Read more here about how social programs can lead to increased longevity: Are better health outcomes related to social expenditure?

It has been known for some time that low income/wealth is associated with much decreased longevity:

  • as the income gap increases in the US, so does the disparity in life spans between rich and poor as reported in the NY Times
  • in the U.S., the richest 1 percent of men lives 14.6 years longer on average than the poorest 1 percent of men, while among women in those wealth percentiles, the difference is 10.1 years on average.
  • This eye-opening gap is also growing rapidly: Over roughly the last 15 years, life expectancy increased by 2.34 years for men and 2.91 years for women who are among the top 5 percent of income earners in America, but by just 0.32 and 0.04 years for men and women in the bottom 5 percent of the income tables.
  • U.S. tax and spending policy does relatively little, compared with its peers in the developed world, to reduce inequality and with the new tax policies enacted by our current government this will worsen.

In the NY Times (2014) Leonhardt and Quealy note that “The American Middle Class Is No Longer the World’s Richest”.   The following interactive graph shows who many developped countries like Norway, Canada, Germany, Sweden, Netherlands are making gains for the lower 20th percentile of wage earners surpassing American incomes for this bracket.  American incomes are losing their edge, except at the top:

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It is this same bracket (the lower 20th percentile) that have such poor life expectancy dragging down the overall life expectancy for the entire country.

Finally, this study shows an interesting shift: since about 2004 the lowest quintile income group in the US is spending much less on healthcare on a per capita basis, than the highest income quintile.  One of the authors remarks that “co-payments and deductibles have bent the cost curve.  But it’s come at the expense of poor people and middle-income people.”

health care spending by income groups.png

My conclusions:

  1. efforts by the GOP to slash medicare will make things worse
  2. the new tax law will make things worse by aggravating income disparity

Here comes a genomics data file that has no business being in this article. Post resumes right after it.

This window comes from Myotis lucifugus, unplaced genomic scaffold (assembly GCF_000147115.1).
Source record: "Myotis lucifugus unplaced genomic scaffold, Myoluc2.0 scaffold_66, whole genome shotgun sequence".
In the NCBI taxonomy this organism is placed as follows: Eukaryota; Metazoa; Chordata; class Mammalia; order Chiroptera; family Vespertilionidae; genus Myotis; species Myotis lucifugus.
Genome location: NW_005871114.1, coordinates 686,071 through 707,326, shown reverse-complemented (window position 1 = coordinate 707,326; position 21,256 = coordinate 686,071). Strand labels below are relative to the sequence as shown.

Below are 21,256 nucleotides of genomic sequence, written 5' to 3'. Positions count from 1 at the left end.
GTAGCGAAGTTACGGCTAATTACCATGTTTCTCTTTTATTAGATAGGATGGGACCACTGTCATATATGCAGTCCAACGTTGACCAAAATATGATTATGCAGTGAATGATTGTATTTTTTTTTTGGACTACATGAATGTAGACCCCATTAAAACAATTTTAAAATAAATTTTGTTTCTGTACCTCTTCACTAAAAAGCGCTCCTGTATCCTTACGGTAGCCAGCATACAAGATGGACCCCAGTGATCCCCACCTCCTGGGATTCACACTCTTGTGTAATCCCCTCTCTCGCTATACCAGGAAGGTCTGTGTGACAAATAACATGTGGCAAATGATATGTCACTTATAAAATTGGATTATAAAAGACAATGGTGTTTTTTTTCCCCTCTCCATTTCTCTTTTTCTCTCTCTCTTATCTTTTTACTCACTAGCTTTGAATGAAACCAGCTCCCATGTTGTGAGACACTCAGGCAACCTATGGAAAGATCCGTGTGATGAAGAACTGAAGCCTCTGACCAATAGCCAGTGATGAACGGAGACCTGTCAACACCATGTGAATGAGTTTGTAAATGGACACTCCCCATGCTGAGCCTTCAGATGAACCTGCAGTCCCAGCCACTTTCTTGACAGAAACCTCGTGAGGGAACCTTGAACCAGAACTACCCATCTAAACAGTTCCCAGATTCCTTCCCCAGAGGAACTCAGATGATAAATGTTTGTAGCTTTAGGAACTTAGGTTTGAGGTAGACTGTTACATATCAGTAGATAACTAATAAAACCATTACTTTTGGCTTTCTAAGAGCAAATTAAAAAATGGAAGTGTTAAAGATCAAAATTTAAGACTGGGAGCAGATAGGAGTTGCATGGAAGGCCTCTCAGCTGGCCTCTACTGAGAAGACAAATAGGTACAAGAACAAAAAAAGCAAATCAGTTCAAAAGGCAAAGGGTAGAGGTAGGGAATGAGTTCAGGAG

3. advances in medicine benefit the health care industry and affluent Americans who have access to the newest treatments, but on average the population does not benefit as measured by life expectancy, for example.
  4. How you vote may be a matter of life or death.
Posted in ACA, American Health Care Act, Health Care, Medicaid, medicare, Pay Equality, Poverty, Tax Reform, Trump, Uncategorized, Zeldin | Tagged , , , , , , | 4 Comments

Zeldin Votes to Hurt Hungry Constituents


The “Farm Bill” is generally known as the biggest safety net for millions of farmers across the country. But it also includes the Supplemental Nutrition Program — known as SNAP or “food stamps”. Last year, 40 million people used the program, totaling about $70 billion in spending.

Republicans and Trump want strict work requirements for people who receive those benefits, a plan all Democrats reject. That left House leaders searching for conservative votes.

The GOP rebellion Friday came from two groups, fiscal conservatives opposed to the high level of government spending in the farm bill and a group of more than two-dozen representatives who threatened earlier this week to block the farm bill until they were guaranteed a vote on immigration and border security.

The Congressional Black Caucus claimed the work requirements would “ensure that more Americans go hungry,” claiming the GOP changes to SNAP would result in 2 million people losing access to food stamps.

Eve Krief is a Suffolk county activist and she points out that Lee Zeldin should be held accountable for voting for the failed bill.  It would have

Look at the following table under the heading SNAP (Food Stamps)